Author: Ian McAllister
Chapter 2: Pictures
You have probably heard “One picture is worth a thousand words”. Have you ever thought about why this should be?
Here’s why. A picture shows you everything at once. Words can only try to build a mental picture a little piece at a time. Don’t you think that it would be great to have a shortcut to bypass one thousand words of instructions? That’s what you get with a picture.
Looking at the picture of the maze it is easy to trace the right path. It would be much more difficult if you could only see one step at a time.
You could probably give someone directions to get through the maze if they had a perfect memory, but try to work out how you would tell a gardener where to plant the bushes to make a hedge maze. He would be totally confused long before a thousand words. If you told him that each mark on the diagram meant another plant, he would only need to know the scale of the drawing to proceed.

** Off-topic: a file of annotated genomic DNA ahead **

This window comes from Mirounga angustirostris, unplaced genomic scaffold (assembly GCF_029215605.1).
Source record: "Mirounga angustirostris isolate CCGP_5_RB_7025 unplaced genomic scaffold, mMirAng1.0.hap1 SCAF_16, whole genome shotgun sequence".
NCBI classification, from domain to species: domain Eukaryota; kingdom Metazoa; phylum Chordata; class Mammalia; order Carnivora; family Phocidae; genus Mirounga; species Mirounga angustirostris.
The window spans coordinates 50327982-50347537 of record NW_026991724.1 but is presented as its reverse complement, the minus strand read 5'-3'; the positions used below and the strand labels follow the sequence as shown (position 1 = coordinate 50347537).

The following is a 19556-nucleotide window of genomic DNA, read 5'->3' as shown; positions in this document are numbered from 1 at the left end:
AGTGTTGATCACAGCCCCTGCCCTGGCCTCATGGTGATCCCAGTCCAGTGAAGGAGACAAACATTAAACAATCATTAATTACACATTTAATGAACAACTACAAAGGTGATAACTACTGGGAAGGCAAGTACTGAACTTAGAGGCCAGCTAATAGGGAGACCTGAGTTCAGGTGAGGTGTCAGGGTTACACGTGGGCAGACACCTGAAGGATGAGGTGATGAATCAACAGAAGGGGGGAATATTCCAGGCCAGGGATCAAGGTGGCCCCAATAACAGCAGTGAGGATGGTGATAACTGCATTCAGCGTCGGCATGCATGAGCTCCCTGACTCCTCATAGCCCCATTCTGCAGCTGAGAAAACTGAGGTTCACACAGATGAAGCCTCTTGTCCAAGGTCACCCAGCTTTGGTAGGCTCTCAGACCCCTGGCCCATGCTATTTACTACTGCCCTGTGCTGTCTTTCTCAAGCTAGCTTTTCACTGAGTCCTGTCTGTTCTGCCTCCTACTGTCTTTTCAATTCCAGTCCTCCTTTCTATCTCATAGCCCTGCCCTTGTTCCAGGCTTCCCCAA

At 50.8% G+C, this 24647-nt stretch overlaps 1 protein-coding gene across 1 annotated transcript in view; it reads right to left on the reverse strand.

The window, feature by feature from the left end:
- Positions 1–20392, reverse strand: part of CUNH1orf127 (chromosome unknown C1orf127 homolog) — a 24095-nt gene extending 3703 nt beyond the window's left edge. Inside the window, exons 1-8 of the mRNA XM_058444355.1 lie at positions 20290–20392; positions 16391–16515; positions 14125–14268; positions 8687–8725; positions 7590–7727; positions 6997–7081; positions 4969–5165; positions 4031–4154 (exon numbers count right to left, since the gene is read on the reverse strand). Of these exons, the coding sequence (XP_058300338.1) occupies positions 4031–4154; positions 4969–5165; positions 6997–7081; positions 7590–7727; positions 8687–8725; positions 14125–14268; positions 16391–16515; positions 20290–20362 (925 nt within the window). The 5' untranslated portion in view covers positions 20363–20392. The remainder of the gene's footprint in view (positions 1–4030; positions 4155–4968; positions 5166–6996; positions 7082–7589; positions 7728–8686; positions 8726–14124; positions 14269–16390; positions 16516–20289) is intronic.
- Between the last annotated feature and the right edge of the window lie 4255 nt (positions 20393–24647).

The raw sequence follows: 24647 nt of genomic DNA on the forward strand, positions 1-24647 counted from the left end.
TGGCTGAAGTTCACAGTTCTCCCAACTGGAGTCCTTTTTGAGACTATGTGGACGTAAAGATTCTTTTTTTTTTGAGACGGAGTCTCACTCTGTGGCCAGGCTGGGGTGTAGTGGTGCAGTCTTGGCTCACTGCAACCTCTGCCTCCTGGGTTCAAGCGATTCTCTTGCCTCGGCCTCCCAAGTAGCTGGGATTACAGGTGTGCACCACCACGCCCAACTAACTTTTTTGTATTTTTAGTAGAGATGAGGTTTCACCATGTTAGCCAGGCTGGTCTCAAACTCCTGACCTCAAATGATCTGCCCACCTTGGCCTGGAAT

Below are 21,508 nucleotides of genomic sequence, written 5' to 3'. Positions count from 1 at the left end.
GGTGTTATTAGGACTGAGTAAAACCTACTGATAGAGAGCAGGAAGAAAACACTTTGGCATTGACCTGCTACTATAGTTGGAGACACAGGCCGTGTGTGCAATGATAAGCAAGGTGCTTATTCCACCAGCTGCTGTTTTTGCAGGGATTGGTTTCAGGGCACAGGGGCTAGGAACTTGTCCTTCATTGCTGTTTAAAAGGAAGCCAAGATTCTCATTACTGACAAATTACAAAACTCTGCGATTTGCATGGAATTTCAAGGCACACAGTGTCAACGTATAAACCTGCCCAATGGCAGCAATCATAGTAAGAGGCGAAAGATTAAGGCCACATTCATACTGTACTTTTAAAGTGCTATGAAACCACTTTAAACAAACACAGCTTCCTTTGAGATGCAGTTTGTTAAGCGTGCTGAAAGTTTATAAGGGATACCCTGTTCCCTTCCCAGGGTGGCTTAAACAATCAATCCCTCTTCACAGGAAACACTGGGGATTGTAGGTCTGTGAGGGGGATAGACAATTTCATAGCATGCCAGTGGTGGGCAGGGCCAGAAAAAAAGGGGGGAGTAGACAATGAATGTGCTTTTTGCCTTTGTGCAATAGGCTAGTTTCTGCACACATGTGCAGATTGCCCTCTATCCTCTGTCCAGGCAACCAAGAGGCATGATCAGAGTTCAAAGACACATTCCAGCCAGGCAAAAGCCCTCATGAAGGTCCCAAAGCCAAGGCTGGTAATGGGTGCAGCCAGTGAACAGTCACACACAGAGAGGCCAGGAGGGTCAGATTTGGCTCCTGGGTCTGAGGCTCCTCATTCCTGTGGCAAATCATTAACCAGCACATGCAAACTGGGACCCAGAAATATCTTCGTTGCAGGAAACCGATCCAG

|I can never remember directions, so I like to sketch out the route and landmarks as someone tells me where to go. Sketches you make in the exam should be of that same poor quality. A map-maker would sneer at my sketch, but it works.
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When a lecturer tells you about his subject he has to break down a complicated mental picture into one word at a time. You must reassemble it into a complicated mental picture. It’s great if you can copy his picture directly without a double translation.
This chapter will deal with some special forms of visual organization, then describe the “Tree” system which you can use in almost everything you study.
You already know about graphs. If you can make a graph with a simple curve from the figures you want to remember, do so. Then memorize the units for the vertical and horizontal axes, and important figures such as turning points. The examiner will be more impressed with this form of information than with a table of a hundred figures, and it is much easier to remember.